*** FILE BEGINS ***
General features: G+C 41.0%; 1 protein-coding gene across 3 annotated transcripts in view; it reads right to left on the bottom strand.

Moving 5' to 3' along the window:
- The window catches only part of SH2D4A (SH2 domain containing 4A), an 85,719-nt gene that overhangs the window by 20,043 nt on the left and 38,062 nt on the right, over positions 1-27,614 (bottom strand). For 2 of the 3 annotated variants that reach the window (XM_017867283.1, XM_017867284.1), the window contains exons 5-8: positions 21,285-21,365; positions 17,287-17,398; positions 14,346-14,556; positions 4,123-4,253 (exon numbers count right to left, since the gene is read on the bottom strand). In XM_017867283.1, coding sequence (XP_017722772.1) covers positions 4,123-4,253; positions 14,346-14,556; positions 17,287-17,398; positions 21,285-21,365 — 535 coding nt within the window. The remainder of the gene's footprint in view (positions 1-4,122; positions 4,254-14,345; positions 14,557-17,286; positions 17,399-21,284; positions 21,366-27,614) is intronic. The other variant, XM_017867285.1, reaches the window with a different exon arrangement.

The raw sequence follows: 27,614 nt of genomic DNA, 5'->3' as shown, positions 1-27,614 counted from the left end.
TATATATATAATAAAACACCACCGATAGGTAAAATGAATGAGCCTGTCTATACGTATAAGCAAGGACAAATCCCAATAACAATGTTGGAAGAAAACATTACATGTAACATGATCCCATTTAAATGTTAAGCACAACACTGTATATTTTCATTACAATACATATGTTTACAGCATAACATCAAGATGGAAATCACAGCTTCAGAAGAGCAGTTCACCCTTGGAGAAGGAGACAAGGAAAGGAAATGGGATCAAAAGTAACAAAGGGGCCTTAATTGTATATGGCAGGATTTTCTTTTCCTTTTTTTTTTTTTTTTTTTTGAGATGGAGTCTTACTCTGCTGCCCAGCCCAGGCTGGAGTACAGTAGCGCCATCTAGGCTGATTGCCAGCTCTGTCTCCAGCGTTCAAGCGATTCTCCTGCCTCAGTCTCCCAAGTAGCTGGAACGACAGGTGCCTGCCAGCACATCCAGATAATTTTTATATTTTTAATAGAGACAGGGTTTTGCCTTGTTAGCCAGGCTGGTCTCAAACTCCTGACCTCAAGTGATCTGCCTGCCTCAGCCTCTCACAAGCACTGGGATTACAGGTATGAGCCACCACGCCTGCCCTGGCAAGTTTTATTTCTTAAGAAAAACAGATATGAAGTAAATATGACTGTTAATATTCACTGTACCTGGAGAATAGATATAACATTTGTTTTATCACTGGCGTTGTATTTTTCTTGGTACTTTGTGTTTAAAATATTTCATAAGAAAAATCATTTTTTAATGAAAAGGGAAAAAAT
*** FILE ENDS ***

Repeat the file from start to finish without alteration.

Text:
General features: G+C 41.0%; 1 protein-coding gene across 3 annotated transcripts in view; it reads right to left on the bottom strand.

Moving 5' to 3' along the window:
- The window catches only part of SH2D4A (SH2 domain containing 4A), an 85,719-nt gene that overhangs the window by 20,043 nt on the left and 38,062 nt on the right, over positions 1-27,614 (bottom strand). For 2 of the 3 annotated variants that reach the window (XM_017867283.1, XM_017867284.1), the window contains exons 5-8: positions 21,285-21,365; positions 17,287-17,398; positions 14,346-14,556; positions 4,123-4,253 (exon numbers count right to left, since the gene is read on the bottom strand). In XM_017867283.1, coding sequence (XP_017722772.1) covers positions 4,123-4,253; positions 14,346-14,556; positions 17,287-17,398; positions 21,285-21,365 — 535 coding nt within the window. The remainder of the gene's footprint in view (positions 1-4,122; positions 4,254-14,345; positions 14,557-17,286; positions 17,399-21,284; positions 21,366-27,614) is intronic. The other variant, XM_017867285.1, reaches the window with a different exon arrangement.

The raw sequence follows: 27,614 nt of genomic DNA, 5'->3' as shown, positions 1-27,614 counted from the left end.
TATATATATAATAAAACACCACCGATAGGTAAAATGAATGAGCCTGTCTATACGTATAAGCAAGGACAAATCCCAATAACAATGTTGGAAGAAAACATTACATGTAACATGATCCCATTTAAATGTTAAGCACAACACTGTATATTTTCATTACAATACATATGTTTACAGCATAACATCAAGATGGAAATCACAGCTTCAGAAGAGCAGTTCACCCTTGGAGAAGGAGACAAGGAAAGGAAATGGGATCAAAAGTAACAAAGGGGCCTTAATTGTATATGGCAGGATTTTCTTTTCCTTTTTTTTTTTTTTTTTTTTGAGATGGAGTCTTACTCTGCTGCCCAGCCCAGGCTGGAGTACAGTAGCGCCATCTAGGCTGATTGCCAGCTCTGTCTCCAGCGTTCAAGCGATTCTCCTGCCTCAGTCTCCCAAGTAGCTGGAACGACAGGTGCCTGCCAGCACATCCAGATAATTTTTATATTTTTAATAGAGACAGGGTTTTGCCTTGTTAGCCAGGCTGGTCTCAAACTCCTGACCTCAAGTGATCTGCCTGCCTCAGCCTCTCACAAGCACTGGGATTACAGGTATGAGCCACCACGCCTGCCCTGGCAAGTTTTATTTCTTAAGAAAAACAGATATGAAGTAAATATGACTGTTAATATTCACTGTACCTGGAGAATAGATATAACATTTGTTTTATCACTGGCGTTGTATTTTTCTTGGTACTTTGTGTTTAAAATATTTCATAAGAAAAATCATTTTTTAATGAAAAGGGAAAAAAT